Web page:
U.S. Surgeon General warns about 900% increase of e-cigarette use
E-cigarette use among high school students grew an astounding 900 percent between 2011 and 2015, and the devices surpassed traditional cigarettes as teens' preferred tobacco product in 2014, the report finds.
"E-cigarettes went from being rare in 2010 to now being the most common tobacco product used by our nation's youth," U.S. Surgeon General Vivek Murthy said during a news conference.
"This represents a staggering development in a relatively short period of time. It also threatens 50 years of hard-fought progress we have made curbing tobacco use, and it places a whole new generation at risk for addiction to nicotine," he added.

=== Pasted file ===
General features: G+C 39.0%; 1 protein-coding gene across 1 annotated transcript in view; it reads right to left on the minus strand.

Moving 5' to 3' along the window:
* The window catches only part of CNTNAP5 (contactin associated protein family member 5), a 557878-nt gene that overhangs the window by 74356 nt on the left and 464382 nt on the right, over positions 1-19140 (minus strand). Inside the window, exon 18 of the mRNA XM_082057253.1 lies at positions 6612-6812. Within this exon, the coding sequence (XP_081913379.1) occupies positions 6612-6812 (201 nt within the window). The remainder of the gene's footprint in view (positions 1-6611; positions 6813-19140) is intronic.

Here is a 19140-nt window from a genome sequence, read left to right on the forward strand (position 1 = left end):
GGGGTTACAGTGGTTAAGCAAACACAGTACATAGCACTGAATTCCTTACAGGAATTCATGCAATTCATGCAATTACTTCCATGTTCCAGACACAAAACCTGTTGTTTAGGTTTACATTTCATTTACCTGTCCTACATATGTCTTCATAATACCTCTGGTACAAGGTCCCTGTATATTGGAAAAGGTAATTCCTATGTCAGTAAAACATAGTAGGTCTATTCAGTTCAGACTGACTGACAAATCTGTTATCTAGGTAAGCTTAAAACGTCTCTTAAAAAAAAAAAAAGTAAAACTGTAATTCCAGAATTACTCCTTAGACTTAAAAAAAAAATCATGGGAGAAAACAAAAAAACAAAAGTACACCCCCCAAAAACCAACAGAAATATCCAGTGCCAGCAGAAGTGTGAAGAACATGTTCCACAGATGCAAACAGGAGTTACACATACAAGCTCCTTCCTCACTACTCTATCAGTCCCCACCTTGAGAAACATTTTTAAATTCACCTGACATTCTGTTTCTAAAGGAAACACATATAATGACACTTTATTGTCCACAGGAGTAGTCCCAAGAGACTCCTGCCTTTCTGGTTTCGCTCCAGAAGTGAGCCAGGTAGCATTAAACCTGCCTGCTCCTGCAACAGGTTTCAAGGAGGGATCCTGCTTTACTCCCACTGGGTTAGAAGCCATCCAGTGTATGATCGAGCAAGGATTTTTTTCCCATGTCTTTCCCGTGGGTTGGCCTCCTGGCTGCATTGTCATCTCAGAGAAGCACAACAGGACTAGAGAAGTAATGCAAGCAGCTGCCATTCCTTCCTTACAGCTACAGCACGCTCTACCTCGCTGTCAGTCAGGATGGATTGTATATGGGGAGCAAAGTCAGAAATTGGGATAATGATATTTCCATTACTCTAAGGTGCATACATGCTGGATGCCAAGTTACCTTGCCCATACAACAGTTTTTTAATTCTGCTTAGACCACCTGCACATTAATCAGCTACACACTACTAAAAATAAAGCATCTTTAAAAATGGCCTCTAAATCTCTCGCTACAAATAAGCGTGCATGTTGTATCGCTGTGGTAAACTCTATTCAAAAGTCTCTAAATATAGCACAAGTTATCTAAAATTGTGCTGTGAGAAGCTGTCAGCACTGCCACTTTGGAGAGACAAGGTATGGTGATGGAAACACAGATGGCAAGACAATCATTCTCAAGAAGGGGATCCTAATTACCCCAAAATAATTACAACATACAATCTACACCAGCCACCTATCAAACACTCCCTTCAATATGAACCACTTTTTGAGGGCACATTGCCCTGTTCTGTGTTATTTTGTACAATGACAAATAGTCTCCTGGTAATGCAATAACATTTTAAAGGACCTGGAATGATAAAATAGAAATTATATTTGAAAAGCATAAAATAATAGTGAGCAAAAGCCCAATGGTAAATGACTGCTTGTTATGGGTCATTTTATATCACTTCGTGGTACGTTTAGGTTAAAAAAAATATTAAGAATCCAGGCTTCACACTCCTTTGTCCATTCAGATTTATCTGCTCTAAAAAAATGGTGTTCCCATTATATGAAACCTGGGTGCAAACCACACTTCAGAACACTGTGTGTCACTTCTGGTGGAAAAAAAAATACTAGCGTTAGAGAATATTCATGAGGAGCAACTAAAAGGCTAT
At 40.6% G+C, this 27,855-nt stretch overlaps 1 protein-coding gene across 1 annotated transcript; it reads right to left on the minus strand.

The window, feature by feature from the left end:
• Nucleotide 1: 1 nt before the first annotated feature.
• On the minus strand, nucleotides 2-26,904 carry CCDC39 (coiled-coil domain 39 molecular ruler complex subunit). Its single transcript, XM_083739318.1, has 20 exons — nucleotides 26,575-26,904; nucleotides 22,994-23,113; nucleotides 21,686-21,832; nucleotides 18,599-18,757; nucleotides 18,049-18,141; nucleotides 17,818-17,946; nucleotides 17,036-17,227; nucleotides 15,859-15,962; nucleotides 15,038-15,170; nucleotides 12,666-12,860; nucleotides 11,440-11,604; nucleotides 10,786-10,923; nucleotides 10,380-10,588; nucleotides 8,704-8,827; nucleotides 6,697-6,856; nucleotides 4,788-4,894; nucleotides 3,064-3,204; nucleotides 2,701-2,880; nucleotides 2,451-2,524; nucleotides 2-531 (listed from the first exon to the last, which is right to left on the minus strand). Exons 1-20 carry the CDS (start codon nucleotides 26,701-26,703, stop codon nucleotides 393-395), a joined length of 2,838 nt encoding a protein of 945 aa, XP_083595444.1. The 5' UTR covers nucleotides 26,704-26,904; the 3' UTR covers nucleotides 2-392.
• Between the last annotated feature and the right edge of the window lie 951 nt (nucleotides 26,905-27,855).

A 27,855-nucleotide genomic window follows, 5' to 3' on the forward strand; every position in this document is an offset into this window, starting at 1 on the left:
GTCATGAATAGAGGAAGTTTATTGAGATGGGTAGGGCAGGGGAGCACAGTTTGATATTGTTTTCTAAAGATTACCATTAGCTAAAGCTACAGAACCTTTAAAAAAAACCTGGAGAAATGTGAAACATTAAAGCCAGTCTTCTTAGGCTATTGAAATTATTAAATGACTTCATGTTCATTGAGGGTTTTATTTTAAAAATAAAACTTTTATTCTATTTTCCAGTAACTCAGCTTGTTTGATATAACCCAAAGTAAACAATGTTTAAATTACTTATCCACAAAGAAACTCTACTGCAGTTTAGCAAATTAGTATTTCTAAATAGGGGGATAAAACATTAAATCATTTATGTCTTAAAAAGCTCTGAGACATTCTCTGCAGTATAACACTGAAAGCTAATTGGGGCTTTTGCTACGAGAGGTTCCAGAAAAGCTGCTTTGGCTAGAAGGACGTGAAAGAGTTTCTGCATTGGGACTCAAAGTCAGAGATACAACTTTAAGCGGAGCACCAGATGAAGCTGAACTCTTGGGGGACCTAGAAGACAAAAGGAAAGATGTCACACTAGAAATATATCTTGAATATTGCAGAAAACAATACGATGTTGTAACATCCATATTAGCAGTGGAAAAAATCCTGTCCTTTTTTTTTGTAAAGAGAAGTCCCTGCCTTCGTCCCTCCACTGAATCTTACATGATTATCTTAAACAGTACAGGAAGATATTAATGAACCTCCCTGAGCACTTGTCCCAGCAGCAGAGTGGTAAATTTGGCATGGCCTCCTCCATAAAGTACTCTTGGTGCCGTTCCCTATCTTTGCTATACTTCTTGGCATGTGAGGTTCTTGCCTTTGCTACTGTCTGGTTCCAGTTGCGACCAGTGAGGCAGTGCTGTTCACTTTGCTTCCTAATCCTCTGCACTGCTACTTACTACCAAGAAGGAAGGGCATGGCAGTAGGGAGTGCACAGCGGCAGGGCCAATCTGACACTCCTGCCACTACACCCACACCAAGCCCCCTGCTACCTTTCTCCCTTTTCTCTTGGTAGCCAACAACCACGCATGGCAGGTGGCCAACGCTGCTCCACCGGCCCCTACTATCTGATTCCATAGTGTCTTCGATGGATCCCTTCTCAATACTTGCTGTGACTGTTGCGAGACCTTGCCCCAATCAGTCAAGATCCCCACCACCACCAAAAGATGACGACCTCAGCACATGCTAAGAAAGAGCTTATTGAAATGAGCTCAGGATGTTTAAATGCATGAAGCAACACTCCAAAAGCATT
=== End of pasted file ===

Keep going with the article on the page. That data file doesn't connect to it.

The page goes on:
This is the first report the Surgeon General has ever issued on e-cigarettes.
Public health officials are most concerned about the effect that nicotine inhaled from the devices can have on the developing brains of teenagers, Murthy said.
Effects of nicotine exposure can include addiction, reduced impulse control, deficits in attention and reasoning skills, and mood disorders, the report added.
Teens exposed to nicotine also are more likely to become addicted to traditional cigarettes and other drugs, according to the report. E-cigarette use is strongly associated with the use of tobacco products such as cigarettes.
"Nicotine comes from tobacco, and it is a highly addictive chemical," Murthy said. ■